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Understanding XACML Policy Language - XACML (Extended Assertion Markup Language) - Part 2

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By Amila Jayasekara
  • 4 Dec, 2011
  • Level:  Intermediate
  • Reads: 5002

We learned lot of theory about XACML policies in Part 1. In this section we will define a sample XACML policy using the concepts we learned in Part 1. In addition to that, this article describes how you can test and validate policies using “WSO2 Identity Server”.

Dealing with XML is sometimes very tedious. In the last section of this article, we will discuss how you can use XACML “simple UI ” to define XACML policies.

amilaj.wso2.com's picture
Amila Jayasekara
Research Assistant
Indiana University Bloomington

Introduction

Let’s first define a suitable use case for demonstration. Then we will define a sample XACML policy to satisfy authorization of defined use case. We will also discuss how you can use XACML testing tools which comes with “WSO2 Identity Server”.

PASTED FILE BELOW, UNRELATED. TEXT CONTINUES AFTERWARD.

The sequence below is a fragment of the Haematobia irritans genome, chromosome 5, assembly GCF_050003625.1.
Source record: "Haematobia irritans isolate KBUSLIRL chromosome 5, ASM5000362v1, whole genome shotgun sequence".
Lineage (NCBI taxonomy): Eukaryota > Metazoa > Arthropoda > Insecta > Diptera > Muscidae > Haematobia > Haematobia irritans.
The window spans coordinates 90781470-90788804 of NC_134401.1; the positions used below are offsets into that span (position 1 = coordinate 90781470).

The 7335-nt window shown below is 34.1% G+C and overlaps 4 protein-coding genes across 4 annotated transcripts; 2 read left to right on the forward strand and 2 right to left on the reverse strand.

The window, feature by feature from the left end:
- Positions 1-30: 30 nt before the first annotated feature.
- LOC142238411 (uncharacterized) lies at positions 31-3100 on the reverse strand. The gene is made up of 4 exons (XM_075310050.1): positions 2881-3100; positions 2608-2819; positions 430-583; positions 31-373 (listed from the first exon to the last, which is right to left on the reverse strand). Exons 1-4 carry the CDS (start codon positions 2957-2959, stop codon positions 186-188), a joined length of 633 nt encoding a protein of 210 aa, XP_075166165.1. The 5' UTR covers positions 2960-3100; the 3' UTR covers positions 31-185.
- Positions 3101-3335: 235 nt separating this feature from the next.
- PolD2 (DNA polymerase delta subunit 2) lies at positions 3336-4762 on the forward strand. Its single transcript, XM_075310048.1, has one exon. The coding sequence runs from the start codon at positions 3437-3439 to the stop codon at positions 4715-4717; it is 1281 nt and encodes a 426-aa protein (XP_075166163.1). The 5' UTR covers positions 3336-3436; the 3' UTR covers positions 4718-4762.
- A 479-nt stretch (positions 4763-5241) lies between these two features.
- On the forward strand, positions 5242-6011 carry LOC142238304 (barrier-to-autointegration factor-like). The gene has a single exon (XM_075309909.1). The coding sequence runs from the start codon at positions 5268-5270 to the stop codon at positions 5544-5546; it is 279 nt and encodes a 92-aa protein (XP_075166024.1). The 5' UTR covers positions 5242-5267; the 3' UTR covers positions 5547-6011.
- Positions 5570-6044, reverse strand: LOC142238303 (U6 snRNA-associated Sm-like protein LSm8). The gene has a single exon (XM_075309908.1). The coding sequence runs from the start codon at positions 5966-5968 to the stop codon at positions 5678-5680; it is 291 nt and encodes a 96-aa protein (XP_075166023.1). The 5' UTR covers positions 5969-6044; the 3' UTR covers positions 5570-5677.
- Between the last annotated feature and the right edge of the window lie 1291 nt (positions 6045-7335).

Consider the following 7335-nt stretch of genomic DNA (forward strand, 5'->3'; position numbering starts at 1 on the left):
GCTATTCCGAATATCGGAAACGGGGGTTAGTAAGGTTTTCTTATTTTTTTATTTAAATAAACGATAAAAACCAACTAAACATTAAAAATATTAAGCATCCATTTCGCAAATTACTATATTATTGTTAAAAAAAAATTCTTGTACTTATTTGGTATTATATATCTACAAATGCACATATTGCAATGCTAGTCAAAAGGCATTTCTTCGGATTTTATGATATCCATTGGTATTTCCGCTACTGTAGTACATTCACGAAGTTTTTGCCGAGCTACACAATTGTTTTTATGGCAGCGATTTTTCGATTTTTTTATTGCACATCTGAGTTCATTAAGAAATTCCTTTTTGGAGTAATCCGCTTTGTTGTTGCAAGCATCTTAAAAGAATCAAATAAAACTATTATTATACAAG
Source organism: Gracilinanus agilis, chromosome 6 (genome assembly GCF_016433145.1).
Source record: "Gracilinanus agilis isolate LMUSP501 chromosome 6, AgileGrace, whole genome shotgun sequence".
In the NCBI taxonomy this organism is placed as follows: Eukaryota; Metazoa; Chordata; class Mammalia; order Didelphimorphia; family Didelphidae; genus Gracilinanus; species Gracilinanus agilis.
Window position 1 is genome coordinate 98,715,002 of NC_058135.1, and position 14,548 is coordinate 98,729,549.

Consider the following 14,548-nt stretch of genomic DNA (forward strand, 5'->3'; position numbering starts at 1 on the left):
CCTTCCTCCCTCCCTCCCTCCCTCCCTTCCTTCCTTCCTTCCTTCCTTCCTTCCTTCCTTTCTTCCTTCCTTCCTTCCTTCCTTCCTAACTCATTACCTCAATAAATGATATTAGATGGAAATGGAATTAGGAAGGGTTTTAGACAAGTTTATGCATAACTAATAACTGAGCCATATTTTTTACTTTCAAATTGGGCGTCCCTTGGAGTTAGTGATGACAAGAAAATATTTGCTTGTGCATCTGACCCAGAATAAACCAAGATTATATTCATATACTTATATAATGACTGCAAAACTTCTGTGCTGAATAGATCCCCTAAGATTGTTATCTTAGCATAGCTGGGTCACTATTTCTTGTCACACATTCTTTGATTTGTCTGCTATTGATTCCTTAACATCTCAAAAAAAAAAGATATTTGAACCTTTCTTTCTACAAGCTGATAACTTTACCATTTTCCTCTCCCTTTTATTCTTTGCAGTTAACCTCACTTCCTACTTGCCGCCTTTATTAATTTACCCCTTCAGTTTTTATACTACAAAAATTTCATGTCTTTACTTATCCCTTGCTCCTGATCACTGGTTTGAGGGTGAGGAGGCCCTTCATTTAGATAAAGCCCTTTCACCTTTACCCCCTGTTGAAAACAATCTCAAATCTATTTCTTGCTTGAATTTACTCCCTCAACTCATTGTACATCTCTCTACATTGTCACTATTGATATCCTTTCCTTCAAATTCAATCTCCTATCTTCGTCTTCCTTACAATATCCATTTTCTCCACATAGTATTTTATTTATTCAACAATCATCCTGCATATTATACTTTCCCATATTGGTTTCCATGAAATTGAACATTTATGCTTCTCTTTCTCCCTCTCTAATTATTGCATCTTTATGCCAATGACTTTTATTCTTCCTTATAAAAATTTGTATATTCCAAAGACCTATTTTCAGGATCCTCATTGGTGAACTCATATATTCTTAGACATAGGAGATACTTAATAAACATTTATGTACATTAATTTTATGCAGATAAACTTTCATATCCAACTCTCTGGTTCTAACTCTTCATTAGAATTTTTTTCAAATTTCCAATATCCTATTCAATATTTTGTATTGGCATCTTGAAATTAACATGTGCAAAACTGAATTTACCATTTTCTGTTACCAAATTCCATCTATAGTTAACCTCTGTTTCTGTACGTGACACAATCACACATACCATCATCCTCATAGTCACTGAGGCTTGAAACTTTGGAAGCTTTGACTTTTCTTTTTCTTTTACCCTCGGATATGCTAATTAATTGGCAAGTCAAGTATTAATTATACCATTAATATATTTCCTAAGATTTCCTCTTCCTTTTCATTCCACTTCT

Finally we will walk through on how one can use “WSO2 Identity Server” XACML UI to define new authorization policies.

 

Applies To

WSO2 Identity Server 3.2.0
WSO2 Identity Server 3.2.2
WSO2 Identity Server 3.2.3

 

Contents

 

Use Case

I have a web service called “BankService”. “BankService” has 2 operations.

 

  1. deposit (int accountNumber, double amount)
  2. withdrew (int accountNumber, double amount)

 

The deposit operation is allowed to “managers” and “executives”. But withdrew operation is only allowed to “managers”. Thus the “BankService” web service is deployed in “wso2.org” domain. “Manager” and “Executive” is defined as roles in the system.

 

Implementation

Steps 1 - Let’s first try to understand the attributes and resources in above use case.

The use case says that above authorization is only applied to “wso2.org” domain. So we can define that in policy’s target.

Resources in use case are;

  1. BankService/deposit – Deposit operation
  2. BankService/withdrew – Withdrew operation

 

Since we are always invoking a web service we can treat action as “execute”.

Subjects are “Manager” and “Executive”.

 

Steps 2 - Define the XACML request.

We will build the XACML request based on data gathered in Step 1.

Figure 10